‘Faster Than Light’ review
By Ryan Volkman, Contributor
A laser beam pierces the shield of your spaceship, igniting and destroying all that lies in its path. Frantically, you order that the airlocks be opened in those compartments, exposing them to the vacuum of space. Almost instantly, the raging inferno is snuffed out from the lack of oxygen.
Then, after resealing it, you send one of your crew members to repair the wrecked shield system. But you didn’t see that the opposing spaceship had already sent out another lethal volley, and it fries your crew member alive. Deep thumps reverberate throughout your space-faring vessel as you fire a barrage of missiles.
Your mission, FTL: Faster Than Light, was assigned to you via Steam and Good Old Games for PC and Mac. It utilizes two-dimensional sprite-based graphics to portray your crewmen and ships. All control in your commanding chair is done with a simple, single button on the mouse, so you can’t blame the controls for your own failures.
Within the game, you are a commander within the United Federation with vital information regarding the invading Rebel Fleet. You must relay this information across the galaxy to save the waning Federation itself. However, this will not be easy, as the Rebel Fleet has heard of you, and will pursue you relentlessly throughout.
You will control the ship on its journey to the other end of the galaxy by the usage of the FTL engine of your ship. If you are not under an immediate threat, you travel by consulting a map with a lot of nodes on it. It shows where you are in the sector, and by what routes you can take. It also shows how close the Rebel Fleet is to catching up to you. Then, by engaging your engine, you travel to one of the nodes and a random encounter will show on the screen. You, as commander, must tell the crew what to do in each occurrence. Beware, for your choices will either help your crew survive, or doom them.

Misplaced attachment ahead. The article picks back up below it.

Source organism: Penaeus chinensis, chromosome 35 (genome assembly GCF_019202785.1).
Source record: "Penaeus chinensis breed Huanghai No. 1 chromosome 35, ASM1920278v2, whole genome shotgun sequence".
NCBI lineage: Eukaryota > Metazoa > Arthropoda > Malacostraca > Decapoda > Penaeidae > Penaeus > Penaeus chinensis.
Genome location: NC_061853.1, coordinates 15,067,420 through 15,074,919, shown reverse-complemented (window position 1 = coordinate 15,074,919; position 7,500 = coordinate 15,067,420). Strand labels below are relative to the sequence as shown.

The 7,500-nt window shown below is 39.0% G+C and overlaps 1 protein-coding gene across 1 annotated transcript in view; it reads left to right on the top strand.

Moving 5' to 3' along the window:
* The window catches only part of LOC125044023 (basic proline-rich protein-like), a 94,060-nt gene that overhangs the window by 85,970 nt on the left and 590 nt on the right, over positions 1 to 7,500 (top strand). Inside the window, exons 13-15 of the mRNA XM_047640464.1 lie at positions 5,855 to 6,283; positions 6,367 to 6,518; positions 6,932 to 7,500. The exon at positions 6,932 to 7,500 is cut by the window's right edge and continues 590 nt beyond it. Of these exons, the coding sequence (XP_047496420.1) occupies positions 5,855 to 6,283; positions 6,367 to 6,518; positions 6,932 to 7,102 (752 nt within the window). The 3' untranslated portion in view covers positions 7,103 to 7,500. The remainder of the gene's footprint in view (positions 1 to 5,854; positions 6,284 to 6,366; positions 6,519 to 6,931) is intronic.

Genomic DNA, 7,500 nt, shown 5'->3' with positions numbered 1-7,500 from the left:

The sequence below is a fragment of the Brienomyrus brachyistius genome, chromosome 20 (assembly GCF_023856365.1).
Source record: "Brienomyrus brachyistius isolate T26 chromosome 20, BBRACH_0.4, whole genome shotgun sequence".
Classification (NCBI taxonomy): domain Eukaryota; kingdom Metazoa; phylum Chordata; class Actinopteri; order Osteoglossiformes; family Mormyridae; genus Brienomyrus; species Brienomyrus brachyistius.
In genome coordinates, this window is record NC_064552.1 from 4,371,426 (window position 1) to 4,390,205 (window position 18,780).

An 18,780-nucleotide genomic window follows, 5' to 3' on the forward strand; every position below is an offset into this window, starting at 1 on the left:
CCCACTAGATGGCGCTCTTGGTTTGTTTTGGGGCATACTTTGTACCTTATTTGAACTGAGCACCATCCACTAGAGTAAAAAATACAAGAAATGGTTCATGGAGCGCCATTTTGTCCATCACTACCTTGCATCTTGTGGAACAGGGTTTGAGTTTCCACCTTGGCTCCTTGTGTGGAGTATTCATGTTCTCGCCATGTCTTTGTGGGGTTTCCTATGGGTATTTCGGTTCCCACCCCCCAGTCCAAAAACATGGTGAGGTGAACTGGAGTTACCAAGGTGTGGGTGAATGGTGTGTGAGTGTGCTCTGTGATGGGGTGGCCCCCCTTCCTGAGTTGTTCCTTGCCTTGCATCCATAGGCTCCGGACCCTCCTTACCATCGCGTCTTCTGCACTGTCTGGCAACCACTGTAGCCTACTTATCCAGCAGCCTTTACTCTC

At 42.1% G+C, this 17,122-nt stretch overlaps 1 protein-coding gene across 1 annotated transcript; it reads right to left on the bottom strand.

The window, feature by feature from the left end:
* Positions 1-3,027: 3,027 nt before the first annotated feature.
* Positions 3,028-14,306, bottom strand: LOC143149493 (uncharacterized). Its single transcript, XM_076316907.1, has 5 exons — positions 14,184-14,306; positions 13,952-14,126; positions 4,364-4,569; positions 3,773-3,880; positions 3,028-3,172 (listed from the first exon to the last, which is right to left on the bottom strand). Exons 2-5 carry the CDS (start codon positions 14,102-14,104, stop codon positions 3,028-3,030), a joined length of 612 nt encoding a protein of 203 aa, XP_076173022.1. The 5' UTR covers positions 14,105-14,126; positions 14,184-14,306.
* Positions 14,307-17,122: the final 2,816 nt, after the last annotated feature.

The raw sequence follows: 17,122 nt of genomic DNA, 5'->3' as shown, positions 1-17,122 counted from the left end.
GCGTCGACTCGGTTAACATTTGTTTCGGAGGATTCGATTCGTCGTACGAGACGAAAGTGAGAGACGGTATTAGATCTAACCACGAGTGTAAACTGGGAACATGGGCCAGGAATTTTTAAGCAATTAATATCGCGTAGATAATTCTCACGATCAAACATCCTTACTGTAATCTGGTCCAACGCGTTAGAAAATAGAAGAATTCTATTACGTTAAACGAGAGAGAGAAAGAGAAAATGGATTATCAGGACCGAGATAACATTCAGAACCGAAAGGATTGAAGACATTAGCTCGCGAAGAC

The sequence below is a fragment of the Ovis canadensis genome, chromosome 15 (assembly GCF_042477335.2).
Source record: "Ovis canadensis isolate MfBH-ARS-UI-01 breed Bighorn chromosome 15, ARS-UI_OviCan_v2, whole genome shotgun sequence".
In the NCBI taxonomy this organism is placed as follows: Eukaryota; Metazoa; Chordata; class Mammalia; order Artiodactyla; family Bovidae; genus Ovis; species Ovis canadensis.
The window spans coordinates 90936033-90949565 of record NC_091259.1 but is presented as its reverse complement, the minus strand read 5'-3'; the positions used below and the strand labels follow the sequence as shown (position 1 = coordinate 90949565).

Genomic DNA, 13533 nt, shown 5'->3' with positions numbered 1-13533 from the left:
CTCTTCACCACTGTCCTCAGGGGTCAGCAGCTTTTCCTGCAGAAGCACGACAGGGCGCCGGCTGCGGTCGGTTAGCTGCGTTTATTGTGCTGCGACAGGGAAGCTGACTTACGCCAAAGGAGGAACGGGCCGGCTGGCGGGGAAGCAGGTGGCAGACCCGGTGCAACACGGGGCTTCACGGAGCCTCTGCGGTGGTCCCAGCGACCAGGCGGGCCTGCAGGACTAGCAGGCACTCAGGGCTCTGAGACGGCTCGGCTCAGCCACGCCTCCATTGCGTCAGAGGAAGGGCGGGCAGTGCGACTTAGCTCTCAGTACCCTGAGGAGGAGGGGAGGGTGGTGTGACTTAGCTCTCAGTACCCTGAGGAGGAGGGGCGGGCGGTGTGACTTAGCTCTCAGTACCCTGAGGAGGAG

Commonly, you will encounter another vessel that’ll try to pillage your big hulk of metal. Confronting your adversary, you don’t directly control your ship. Instead, the two layouts of your ship and your opponent’s ship are placed side by side and show the locations of all the systems of each vessel. Each symbol represents a type of system, such as the weapon system or the engines. As commander, you order your ship to fire on opposing systems to disable them from usage. While firing on them will deal damage to the opposing ship’s hull, disabling systems will have predictable effects, such as de-powering their weaponry if you shoot their weaponry system. With enough damage to a ship’s hull, the opposing ship will explode, leaving you victorious.
Do not be surprised if many attempts end in failure, with your crew killed, while your ship explodes as climatically as a supernova. If the ship looks like it’s doomed, it probably is, and there’s not much you can do about it. There are no second chances in this mission. If your ship is destroyed, it’s gone for good. No reloads.
That is why we need a commander who doesn’t mind many hours of frustration mixed within a lot of fun; a commander who loves thrilling battles in space, a commander who wants to bring peace to the galaxy itself. So, if you would accept this mission, choose the second star to the right and play straight until the morning.